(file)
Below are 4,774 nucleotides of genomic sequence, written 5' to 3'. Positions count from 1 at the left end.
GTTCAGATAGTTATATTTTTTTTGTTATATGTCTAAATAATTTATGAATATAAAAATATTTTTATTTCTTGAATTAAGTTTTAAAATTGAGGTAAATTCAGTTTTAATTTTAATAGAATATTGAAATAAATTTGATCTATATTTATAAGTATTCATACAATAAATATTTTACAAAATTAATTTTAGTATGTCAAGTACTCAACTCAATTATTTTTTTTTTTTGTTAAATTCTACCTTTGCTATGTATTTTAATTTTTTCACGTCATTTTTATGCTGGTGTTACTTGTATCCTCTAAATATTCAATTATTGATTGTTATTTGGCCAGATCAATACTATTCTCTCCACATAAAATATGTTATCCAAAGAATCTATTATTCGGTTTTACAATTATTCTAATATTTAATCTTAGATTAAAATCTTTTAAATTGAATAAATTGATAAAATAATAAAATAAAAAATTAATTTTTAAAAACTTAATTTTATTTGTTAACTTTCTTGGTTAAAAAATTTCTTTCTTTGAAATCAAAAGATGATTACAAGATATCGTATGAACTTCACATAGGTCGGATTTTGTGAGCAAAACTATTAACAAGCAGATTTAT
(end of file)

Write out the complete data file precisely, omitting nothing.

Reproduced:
Below are 4,774 nucleotides of genomic sequence, written 5' to 3'. Positions count from 1 at the left end.
GTTCAGATAGTTATATTTTTTTTGTTATATGTCTAAATAATTTATGAATATAAAAATATTTTTATTTCTTGAATTAAGTTTTAAAATTGAGGTAAATTCAGTTTTAATTTTAATAGAATATTGAAATAAATTTGATCTATATTTATAAGTATTCATACAATAAATATTTTACAAAATTAATTTTAGTATGTCAAGTACTCAACTCAATTATTTTTTTTTTTTGTTAAATTCTACCTTTGCTATGTATTTTAATTTTTTCACGTCATTTTTATGCTGGTGTTACTTGTATCCTCTAAATATTCAATTATTGATTGTTATTTGGCCAGATCAATACTATTCTCTCCACATAAAATATGTTATCCAAAGAATCTATTATTCGGTTTTACAATTATTCTAATATTTAATCTTAGATTAAAATCTTTTAAATTGAATAAATTGATAAAATAATAAAATAAAAAATTAATTTTTAAAAACTTAATTTTATTTGTTAACTTTCTTGGTTAAAAAATTTCTTTCTTTGAAATCAAAAGATGATTACAAGATATCGTATGAACTTCACATAGGTCGGATTTTGTGAGCAAAACTATTAACAAGCAGATTTAT